When will China’s population peak? It depends who you ask
Data show the country is facing a demographic crisis, with an ageing population and young couples having fewer children.
Yvaine Ye, 08/25/22
When will China’s population, the world’s largest, peak? It’s a point that demographers say is fast approaching. The country’s health department announced this month that the population will peak and then begin to shrink in the next three years. Others think it could happen much sooner.
“The turning point is right around the corner,” says Yong Cai, a demographer at the University of North Carolina, Chapel Hill. “I won’t be surprised if population decline is reported at the end of this year.”
After years of falling birth rates, the National Health Commission wrote in an article published online in early August that China’s population growth has slowed significantly and will start to decline between 2023 and 2025. According to an estimate published last month in a peer-reviewed Chinese journal, Social Science Journal1, Wei Chen, a demographer at Renmin University in Beijing, concluded that, on the basis of national census data released in 2020, China’s population might have already peaked in 2021 (see ‘Projected peak’).
Projected peak (請至原網頁參看統計圖)
Last year, China’s total population increased by only 480,000 people, to just more than 1.41 billion, with a natural growth rate — the difference between the numbers of births and deaths — of close to zero. The country’s birth rate declined for the fifth consecutive year to 7.5 births per thousand people, and only 10 million babies were born in 2021, the lowest since 1949.
Shift in attitude
In the 1960s, China saw a major baby boom after the Great Chinese Famine. In a bid to limit rapid population growth, the government launched a one-child policy in 1980 that restricted most families to having only a single child. The strategy brought down the country’s population growth rate, which dropped from 2.5% in 1970 to 0.7% in 2000. But the policy did not end until 2016 (see ‘China’s growth rate’). Many demographers, including Jianxin Li at Peking University in Beijing, think the policy ending came too late to reverse the country’s crashing fertility rate. Li projected as early as 1997 that China’s population could peak in 2024 if the population-control policy remained in place.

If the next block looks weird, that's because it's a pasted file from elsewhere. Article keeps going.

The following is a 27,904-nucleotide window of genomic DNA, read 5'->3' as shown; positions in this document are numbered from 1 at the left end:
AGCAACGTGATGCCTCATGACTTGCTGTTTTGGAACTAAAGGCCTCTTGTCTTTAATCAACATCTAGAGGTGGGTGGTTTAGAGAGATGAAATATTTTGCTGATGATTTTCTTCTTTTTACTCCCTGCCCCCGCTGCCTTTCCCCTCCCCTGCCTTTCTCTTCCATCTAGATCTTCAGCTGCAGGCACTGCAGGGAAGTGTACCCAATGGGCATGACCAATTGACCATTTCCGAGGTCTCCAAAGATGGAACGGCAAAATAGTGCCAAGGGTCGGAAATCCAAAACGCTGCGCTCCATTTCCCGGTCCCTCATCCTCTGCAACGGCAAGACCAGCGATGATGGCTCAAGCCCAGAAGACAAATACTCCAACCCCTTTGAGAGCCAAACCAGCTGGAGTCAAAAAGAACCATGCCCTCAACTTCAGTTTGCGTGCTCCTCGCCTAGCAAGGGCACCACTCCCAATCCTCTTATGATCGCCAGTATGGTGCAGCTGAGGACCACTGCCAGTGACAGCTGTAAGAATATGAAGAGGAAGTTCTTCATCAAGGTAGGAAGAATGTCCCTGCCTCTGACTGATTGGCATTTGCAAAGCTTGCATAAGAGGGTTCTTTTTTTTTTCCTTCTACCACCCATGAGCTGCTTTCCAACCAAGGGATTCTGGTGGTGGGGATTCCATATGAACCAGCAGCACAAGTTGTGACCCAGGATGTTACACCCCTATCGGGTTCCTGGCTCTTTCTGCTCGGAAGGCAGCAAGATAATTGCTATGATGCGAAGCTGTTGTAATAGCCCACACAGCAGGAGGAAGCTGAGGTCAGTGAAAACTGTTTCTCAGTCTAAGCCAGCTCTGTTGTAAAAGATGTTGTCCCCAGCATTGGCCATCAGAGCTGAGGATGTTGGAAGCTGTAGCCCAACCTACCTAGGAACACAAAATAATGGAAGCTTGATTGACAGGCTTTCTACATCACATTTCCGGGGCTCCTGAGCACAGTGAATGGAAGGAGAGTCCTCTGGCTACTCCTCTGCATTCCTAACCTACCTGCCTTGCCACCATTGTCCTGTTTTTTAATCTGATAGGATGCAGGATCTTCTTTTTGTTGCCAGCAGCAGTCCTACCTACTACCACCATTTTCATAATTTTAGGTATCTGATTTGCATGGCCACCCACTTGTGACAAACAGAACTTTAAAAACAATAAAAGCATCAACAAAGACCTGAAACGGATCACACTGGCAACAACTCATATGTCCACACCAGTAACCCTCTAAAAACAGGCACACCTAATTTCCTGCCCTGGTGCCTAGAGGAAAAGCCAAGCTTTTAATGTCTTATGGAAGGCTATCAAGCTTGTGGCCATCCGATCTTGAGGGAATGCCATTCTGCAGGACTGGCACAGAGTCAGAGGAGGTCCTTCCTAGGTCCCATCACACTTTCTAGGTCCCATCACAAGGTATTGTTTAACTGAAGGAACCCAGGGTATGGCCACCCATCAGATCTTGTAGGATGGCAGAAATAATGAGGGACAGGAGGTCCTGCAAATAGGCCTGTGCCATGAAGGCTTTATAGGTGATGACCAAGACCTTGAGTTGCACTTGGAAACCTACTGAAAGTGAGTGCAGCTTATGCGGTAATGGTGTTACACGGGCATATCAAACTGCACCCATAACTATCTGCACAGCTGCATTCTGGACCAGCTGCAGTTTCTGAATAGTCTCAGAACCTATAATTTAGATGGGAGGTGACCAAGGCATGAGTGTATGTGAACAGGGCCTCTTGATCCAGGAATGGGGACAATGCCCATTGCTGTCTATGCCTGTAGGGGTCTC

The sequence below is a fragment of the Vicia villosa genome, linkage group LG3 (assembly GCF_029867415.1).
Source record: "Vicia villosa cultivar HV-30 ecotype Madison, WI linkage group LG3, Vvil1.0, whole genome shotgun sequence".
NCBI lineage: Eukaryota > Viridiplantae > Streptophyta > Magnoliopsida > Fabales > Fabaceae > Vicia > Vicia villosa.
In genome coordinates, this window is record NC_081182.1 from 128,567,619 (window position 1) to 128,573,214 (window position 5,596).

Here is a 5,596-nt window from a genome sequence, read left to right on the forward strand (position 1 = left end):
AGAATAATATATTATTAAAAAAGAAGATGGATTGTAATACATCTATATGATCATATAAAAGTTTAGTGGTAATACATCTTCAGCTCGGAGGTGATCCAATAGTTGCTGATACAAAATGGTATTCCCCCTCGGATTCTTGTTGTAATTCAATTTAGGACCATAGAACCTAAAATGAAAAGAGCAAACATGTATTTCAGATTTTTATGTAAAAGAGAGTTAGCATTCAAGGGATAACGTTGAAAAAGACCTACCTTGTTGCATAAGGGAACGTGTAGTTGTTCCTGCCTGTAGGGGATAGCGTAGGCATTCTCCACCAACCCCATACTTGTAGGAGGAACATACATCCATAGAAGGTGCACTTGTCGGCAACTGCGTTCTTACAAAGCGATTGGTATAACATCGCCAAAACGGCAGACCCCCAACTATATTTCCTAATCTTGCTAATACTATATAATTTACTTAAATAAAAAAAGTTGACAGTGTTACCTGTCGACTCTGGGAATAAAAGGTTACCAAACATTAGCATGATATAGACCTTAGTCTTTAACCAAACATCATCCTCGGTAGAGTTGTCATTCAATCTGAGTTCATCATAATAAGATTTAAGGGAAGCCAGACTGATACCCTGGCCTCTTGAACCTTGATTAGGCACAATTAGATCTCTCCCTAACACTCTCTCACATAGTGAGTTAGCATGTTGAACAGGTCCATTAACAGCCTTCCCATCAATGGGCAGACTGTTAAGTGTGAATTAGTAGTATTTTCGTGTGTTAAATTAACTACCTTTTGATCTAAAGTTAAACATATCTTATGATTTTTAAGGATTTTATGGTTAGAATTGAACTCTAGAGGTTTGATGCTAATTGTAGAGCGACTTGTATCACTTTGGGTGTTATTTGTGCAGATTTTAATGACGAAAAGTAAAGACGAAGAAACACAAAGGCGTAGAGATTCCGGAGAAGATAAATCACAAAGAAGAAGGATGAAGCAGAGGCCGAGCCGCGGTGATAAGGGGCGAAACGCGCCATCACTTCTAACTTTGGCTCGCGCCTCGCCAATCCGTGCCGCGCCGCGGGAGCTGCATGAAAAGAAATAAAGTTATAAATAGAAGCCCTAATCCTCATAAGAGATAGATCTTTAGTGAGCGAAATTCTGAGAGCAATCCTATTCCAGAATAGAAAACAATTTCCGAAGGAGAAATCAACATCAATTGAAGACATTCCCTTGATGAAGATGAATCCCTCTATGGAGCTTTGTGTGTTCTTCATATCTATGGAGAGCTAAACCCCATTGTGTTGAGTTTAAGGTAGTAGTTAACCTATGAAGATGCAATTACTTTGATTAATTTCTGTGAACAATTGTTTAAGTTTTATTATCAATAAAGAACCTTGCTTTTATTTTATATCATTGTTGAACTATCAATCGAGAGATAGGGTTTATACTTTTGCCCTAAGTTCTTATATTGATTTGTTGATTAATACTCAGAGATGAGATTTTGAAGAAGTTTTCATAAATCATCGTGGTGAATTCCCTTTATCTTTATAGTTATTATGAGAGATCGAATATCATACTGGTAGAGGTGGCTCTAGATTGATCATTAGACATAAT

Chinese Growth Rate (請至原網頁參看統計圖)
Data show that, in 2020, the average age of men and women at their first marriage was around 29 and 28 years old, respectively. In 2010, women were 24 years old and men were 26 when entering their first marriage. In China, most people choose to have children after they’re married, and having children later in life means that women tend to have fewer children, Song adds.
China’s “tsunami of falling birth rate” is exacerbated by the smaller number of women entering childbearing age, Cai says. The number of babies born in the 1990s was much smaller than in the 1980s. That generation of women is now at childbearing age, but will have fewer children in total than the previous generation. “Demographically, there is a strong negative momentum,” Cai says.
At the same time, the baby boomers born in the 1960s are reaching their 60s. “In the next 10 to 20 years, China will see a surge in its older population, which will become a major challenge for the society,” Song says. Currently, more than 18% of China’s population is over 60 years old. The proportion is expected to increase to one-third by 2050, reaching 300 million people.
An ageing population is an expense for families and a fiscal problem for the government. Cai’s team has projected that public spending on health care will double between 2015 and 2050 because of population ageing. “We have to start preparing resources needed to take care of the older population now to cope with the ageing challenge,” Song says.
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